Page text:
Scotiabank Plans To Finance $10 Billion In Oil Energy Projects In Mexico Over Four Years

April 7, 2014

construction cranesFox News Latino, 4/6/14

Canadian banking giant Scotiabank plans to finance oil industry projects worth $10 billion in Mexico over the next four years, a high-level executive said. Oil giants BP and ExxonMobil are among the companies interested in developing projects in the Gulf of Mexico, Scotiabank’s Latin America director, Paul D’Agata, told Efe.

A large number of mid-sized firms will participate in the huge oil projects, D’Agata, who attended the 77th Mexican Bankers Association, or ABM, annual convention in the Pacific resort city of Acapulco, said. Scotiabank has provided financing for some of the world’s largest companies in the mining, infrastructure, automotive and other industries, the banker said.

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Scotiabank to Increase Small Loans in Mexico

January 18, 2013

Bloomberg, 1/18/2013

Pesos by Flickr user AleiexBank of Nova Scotia says it can boost small loans in Mexico as much as 20 percent in a push for business in Latin America, where lending margins are double the Canadian average. Canada’s third-largest bank expects to add to a C$3 billion ($3 billion) micro-loan portfolio with credit to consumers and small businesses ranging from $300 to $3,000. The bank will target clients in the 240 Mexico branches it acquired last year from Citigroup Inc. (C)’s Banamex unit.

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Bank of Nova Scotia to Offer Consumer Loans, Cards, Through Mexico Stores

January 10, 2011

Bloomberg, 1/10/2011

Bank of Nova ScotiaCanada’s third- largest bank, plans to offer small loans and credit cards to consumers in Mexico with little or no banking history to increase its share of business in the country.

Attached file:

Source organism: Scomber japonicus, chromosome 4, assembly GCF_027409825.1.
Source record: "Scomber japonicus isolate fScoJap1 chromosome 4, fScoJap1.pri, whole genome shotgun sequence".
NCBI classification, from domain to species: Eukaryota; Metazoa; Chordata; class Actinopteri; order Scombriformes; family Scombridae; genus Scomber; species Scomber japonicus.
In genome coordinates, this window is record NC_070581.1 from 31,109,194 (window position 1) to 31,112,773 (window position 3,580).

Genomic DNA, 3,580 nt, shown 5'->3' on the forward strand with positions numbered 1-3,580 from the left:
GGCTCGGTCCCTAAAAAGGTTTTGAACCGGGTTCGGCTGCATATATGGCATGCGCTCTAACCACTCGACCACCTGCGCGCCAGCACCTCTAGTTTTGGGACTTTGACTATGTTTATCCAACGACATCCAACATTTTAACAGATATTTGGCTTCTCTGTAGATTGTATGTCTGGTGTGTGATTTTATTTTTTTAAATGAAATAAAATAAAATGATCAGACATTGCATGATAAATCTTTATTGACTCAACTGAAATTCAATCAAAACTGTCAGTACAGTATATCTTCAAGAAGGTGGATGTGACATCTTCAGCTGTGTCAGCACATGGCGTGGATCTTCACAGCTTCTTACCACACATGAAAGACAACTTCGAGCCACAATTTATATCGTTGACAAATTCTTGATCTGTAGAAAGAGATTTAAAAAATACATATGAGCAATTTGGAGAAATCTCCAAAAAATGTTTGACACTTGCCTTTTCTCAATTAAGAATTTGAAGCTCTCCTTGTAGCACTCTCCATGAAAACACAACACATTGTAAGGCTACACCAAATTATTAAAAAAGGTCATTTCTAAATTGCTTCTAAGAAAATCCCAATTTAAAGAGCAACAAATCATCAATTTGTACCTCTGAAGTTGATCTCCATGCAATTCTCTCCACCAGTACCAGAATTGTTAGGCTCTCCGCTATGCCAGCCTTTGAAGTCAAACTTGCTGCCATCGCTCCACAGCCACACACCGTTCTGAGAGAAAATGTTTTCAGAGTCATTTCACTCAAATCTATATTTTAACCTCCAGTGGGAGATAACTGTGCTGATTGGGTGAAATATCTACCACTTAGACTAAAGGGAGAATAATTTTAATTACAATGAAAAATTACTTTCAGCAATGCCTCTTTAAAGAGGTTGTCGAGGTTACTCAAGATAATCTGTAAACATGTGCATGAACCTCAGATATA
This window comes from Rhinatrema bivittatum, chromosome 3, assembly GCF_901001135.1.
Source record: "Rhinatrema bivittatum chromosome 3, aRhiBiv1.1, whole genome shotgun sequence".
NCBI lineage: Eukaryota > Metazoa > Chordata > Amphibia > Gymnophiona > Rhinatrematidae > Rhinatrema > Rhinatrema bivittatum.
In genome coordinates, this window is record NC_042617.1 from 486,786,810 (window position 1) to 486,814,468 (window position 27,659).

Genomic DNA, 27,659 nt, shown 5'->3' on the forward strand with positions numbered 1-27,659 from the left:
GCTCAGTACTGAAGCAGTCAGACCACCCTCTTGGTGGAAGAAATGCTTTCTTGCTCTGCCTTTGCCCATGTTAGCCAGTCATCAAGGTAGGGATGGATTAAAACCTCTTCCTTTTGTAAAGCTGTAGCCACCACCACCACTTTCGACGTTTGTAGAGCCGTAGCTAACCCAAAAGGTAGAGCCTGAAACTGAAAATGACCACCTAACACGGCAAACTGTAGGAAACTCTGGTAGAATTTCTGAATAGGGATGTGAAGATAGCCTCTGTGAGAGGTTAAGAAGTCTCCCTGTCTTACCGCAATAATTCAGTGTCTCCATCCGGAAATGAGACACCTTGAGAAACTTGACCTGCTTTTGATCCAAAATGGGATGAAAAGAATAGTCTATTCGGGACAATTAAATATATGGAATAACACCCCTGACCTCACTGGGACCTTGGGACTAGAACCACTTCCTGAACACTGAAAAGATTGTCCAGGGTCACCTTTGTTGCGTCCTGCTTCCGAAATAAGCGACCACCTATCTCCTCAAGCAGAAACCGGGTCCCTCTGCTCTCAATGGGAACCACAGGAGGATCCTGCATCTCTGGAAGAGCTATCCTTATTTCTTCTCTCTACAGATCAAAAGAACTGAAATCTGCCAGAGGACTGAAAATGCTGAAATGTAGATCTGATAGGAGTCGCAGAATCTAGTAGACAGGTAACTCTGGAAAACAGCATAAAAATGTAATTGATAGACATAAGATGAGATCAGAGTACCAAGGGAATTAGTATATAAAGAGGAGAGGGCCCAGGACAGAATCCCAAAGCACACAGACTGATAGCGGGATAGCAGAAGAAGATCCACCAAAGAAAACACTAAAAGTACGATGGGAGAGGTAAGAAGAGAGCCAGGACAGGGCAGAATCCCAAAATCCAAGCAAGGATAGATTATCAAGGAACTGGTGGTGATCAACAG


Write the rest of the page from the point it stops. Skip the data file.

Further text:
Scotiabank, which operates in about 50 nations, has consumer-finance operations in Peru,Chile, Guatemala and the Dominican Republic, said Wendy Hannam, executive vice president, sales and service, products and marketing for the lender’s international-banking unit.

“We are looking right now at Mexico, because it’s the single-biggest population base for that business,” Hannam said in an interview in Toronto. “We’re at the early stages of building out that capability.”

About half of the 100 million people in Mexico, where Scotiabank runs the nation’s seventh-largest commercial bank, are “underbanked,” Hannam said. The company would offer its products through retail stores, as it does in countries such as Peru, and would target households with monthly income of less than $750.

In Peru, “we have arrangements with the stores to offer small, tiny loans to purchase the good that the consumer is looking at, whether it’s a TV or a purchase of five, six hundred dollars,” said Hannam, who was promoted to the position in September 2009 and has been with Scotiabank since 1983. “That would be a good way for us to enter that market in Mexico.”

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